As crazy as this sounds, 77.8% of the Religion departments of the Christian colleges and universities polled considered themselves Old Earth Creationists (with only 14.8% calling themselves Young Earth Creationists) compared to only 34.9% of the Science departments (who weighed in at 57.1% Young Earth). It appears that theologians have abdicated the battle for the mind and now defer authority to the expertise of secular scientists who are, by and large, opposed to God, supernatural agency and supernatural revelation; on the other hand, Christian scientists have been forced to evaluate the limits of science, the meaning of naturalism and the effect of evolution and millions of years on the Bible.

I've been seeing this for a while.

One of the other things of note that this book uncovers is a difference in perception between college presidents [who must market and fund-raise for their schools] and vice-presidents [who deal with inter-departmental issues]. Presidents tend to have a rosier view of the situation than the fellow just below them in the trenches. This is nothing more than a lack of intercommunication [and honest introspection] that Christian colleges must address.

Another, deeper issue uncovered is that those with extraBiblical, compromise views of origins tended to give the "right" answers until they were asked questions with more specificity. As the authors note, a new sort of evangelical Newspeak has crept in that uses the same language but means something completely different. This is especially troublesome where it concerns the authority of the Bible and the issue of origins!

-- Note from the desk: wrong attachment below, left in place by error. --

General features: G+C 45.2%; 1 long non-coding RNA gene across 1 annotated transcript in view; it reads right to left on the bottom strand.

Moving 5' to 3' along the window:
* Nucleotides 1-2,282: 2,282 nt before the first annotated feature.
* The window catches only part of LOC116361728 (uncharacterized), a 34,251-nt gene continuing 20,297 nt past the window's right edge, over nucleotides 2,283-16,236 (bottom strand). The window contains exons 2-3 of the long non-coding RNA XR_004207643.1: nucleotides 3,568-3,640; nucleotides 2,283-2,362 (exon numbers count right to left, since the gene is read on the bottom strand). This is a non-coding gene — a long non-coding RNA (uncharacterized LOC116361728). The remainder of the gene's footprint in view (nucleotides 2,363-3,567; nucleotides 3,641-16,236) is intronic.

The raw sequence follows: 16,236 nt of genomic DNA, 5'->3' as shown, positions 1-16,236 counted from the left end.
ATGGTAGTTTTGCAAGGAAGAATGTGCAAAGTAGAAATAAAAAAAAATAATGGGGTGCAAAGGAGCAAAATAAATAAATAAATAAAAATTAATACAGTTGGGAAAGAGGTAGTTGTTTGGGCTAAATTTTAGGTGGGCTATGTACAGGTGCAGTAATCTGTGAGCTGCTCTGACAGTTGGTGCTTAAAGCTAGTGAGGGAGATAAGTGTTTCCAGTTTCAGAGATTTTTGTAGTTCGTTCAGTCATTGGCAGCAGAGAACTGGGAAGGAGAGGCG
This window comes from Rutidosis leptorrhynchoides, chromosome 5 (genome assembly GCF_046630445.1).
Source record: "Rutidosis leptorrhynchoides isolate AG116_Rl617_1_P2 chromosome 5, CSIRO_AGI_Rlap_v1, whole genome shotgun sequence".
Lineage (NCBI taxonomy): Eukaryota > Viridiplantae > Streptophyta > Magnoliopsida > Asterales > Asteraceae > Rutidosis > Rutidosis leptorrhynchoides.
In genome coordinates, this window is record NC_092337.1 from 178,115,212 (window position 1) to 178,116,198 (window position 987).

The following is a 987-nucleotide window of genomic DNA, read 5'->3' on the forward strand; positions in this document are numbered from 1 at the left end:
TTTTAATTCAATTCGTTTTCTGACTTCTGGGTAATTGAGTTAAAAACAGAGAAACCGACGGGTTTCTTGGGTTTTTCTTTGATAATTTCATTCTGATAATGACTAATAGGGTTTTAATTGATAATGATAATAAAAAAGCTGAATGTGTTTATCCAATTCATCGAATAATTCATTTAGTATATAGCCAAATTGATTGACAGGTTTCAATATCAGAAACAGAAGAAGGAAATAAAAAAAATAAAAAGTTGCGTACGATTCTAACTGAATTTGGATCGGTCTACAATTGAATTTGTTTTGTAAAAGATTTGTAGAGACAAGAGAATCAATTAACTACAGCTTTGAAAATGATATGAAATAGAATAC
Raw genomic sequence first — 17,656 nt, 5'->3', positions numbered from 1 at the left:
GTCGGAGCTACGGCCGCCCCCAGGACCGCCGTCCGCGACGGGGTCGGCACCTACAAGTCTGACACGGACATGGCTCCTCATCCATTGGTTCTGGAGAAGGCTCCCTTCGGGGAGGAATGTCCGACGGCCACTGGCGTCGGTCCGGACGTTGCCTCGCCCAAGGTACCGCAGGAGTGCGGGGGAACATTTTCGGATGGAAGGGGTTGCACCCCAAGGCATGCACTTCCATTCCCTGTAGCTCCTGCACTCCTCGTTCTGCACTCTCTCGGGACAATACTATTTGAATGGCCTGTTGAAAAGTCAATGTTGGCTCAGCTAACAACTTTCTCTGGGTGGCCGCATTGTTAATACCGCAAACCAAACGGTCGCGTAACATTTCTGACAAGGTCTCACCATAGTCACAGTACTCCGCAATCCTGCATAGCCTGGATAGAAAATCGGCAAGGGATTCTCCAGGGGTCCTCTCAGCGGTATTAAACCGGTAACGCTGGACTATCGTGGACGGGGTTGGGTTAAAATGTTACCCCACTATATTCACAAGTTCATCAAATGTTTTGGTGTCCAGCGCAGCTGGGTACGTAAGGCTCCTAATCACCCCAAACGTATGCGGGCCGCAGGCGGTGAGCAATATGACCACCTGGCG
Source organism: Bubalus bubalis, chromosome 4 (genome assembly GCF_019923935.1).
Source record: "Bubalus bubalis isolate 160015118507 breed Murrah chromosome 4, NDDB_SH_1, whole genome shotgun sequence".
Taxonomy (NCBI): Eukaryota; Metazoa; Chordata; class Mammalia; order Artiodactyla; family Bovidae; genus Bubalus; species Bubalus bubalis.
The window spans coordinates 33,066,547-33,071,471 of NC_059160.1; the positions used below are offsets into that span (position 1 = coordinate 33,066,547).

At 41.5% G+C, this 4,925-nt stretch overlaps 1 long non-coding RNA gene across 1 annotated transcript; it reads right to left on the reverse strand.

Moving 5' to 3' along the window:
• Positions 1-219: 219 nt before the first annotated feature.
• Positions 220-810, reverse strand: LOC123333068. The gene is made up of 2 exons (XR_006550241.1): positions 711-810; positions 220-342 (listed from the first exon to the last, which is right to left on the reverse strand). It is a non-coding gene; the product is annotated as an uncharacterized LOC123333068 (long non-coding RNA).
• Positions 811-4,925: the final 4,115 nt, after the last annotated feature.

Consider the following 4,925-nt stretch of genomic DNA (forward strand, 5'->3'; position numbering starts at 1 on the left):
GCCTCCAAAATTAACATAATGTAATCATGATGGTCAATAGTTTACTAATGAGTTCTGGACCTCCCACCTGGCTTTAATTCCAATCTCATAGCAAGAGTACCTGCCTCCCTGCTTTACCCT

Already Compromised contains several good appendices, including a questionaire for a prospective college [one you might pose to your pastor and Sunday School teachers as well!]. If you're considering a Christian college, you should definitely pick up this book. You should especially consider one of the colleges listed at, which list includes my alma mater, Appalachian Bible College.

This book has but one flaw: It does not spell out what this means for clergy. Make no mistake, and I say this as a member of clergy, the biggest issue here is that these compromising theology/Bible departments are training our ministers, missionaries, etc. These clergy then come to your church, my church, the church around the corner, and begin to tell their congregations and Sunday School teachers that you can believe the Bible and millions of years of microbes-to-man evolution. This leads to the predicament discussed in Already Gone of kids doubting the authority of God's Word and abandoning the Church. Those who survive go on to attend Christian Colleges, many of which compromise where it concerns origins and, therefore Biblical authority as well. If their fate is anywhere similar to students who attend public universities, 52% of them will no longer identify themselves as born-again Christians after four years; those that do will not have attended a church service in over a year! Some of those who remain will be taught that they can accept extraBiblical views of origins, and among those will be future clergy, Sunday School teachers and missionaries... ready to propogate the ver-widening circle of apostasty and compromise.